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U.S. Bioterrorism-Detection Program Is Unreliable, Report Finds

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U.S. Bioterrorism-Detection Program Is Unreliable, Report Finds

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U.S. Bioterrorism-Detection Program Is Unreliable, Report Finds

U.S. Bioterrorism-Detection Program Is Unreliable, Report Finds

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  • <iframe src="https://www.npr.org/player/embed/457101931/457139772" width="100%" height="290" frameborder="0" scrolling="no" title="NPR embedded audio player">
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A biologist holds a slide prepared for testing in a micro array for biological hazards at the Lawrence Livermore National Laboratory in Livermore, Calif. Ben Margot/AP hide caption

toggle caption Ben Margot/AP

A biologist holds a slide prepared for testing in a micro array for biological hazards at the Lawrence Livermore National Laboratory in Livermore, Calif.

Ben Margot/AP

A government watchdog says the Department of Homeland Security can't say for sure whether its system to detect a biological terror attack actually works.

In a report released Monday, the Government Accountability Office says the BioWatch system has issued dozens of false alarms since its introduction. It recommends that Homeland Security, which oversees the system, hold off any upgrades until the department can be sure of BioWatch's current capabilities.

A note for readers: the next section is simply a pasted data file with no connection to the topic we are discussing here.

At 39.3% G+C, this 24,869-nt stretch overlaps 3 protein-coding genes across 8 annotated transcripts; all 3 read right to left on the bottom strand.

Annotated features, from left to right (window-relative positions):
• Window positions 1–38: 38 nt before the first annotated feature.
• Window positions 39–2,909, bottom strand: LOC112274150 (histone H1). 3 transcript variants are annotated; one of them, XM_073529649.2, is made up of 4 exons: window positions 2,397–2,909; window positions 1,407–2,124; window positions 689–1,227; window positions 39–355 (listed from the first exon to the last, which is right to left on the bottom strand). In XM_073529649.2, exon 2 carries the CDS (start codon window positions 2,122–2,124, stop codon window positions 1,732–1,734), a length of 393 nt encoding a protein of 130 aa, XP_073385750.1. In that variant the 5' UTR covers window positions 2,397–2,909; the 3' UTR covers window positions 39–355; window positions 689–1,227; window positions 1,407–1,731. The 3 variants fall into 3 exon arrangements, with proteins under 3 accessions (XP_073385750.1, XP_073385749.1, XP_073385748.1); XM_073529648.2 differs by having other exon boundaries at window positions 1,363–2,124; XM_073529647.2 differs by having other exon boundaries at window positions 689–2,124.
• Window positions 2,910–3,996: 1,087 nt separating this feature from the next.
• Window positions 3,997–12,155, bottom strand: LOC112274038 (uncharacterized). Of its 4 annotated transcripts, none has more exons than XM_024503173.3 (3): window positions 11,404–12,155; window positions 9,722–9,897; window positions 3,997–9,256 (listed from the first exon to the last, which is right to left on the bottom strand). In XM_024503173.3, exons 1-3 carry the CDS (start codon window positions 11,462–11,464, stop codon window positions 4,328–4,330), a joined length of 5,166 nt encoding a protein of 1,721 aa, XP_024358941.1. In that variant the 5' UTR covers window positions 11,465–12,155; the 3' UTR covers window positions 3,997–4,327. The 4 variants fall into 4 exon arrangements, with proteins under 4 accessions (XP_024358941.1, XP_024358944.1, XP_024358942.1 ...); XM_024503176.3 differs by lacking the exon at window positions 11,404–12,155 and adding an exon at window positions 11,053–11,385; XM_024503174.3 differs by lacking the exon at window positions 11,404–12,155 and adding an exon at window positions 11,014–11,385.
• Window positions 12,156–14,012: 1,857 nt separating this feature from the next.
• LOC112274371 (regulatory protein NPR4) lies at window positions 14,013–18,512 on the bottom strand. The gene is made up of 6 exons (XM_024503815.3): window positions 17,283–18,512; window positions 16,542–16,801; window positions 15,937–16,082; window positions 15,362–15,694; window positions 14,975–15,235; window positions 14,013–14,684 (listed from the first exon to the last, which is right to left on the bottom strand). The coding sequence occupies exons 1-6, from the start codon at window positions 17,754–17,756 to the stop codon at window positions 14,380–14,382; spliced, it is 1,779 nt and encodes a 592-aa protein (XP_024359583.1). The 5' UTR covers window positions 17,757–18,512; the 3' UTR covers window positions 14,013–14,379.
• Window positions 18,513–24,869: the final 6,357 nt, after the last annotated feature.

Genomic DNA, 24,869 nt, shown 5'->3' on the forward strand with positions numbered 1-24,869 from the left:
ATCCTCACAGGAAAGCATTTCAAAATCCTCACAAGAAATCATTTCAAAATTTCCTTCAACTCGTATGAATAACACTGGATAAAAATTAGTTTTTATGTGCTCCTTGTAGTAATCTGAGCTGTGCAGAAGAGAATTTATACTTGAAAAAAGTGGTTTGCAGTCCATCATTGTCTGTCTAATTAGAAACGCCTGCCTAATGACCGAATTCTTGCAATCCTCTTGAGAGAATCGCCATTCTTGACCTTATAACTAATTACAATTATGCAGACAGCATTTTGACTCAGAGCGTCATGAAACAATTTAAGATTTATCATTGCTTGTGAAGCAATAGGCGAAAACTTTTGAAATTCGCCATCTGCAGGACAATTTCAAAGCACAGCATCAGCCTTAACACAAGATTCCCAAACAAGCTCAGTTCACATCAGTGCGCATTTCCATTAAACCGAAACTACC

The BioWatch system was implemented in 2003, two years after five people died and 20 others were sickened by letters containing anthrax spores. The system involves aerosol collectors deployed in 30 U.S. cities, including on top of buildings and in subways and airports. Personnel remove filters from each of the detectors and check them for the presence of airborne pathogens, a process that can take up to 36 hours. The program operated with an $87 million budget last year, according to the GAO.

Homeland Security has proposed replacing the manual detectors with a more automated system — what it calls a lab-in-a-box — that would reduce detection time to six hours.

But the GAO says Homeland Security hasn't developed performance requirements to adequately test the current system and is unable to "draw conclusions about the system's ability to detect attacks."

The BioWatch system has been plagued by "false positives," totaling 149 between 2003 and 2014, according to the GAO.

In an interview with the Los Angeles Times, the GAO's chief scientist and the report's lead author, Timothy M. Persons, said that:

"Health and public-safety authorities 'need to have assurance that when the system indicates a possible attack, it's not crying wolf.' U.S. Homeland Security officials cannot credibly offer that assurance, he said. 'You can't claim it works.' "

A Homeland Security spokesman had this response to the GAO's findings:

"The Department of Homeland Security's BioWatch program is the only federally-managed, locally-operated nationwide bio-surveillance system designed to detect select aerosolized biological agents and remains a critical part of our nation's defense against biological threats.

While DHS appreciates the GAO's effort in identifying the best practices of the BioWatch program, DHS does not agree with all of GAO's characterizations of our BioWatch efforts. Nonetheless, the Department concurs with the four recommendations in the GAO report, and has already implemented or is in the process of implementing efforts that will fulfill the recommendations."

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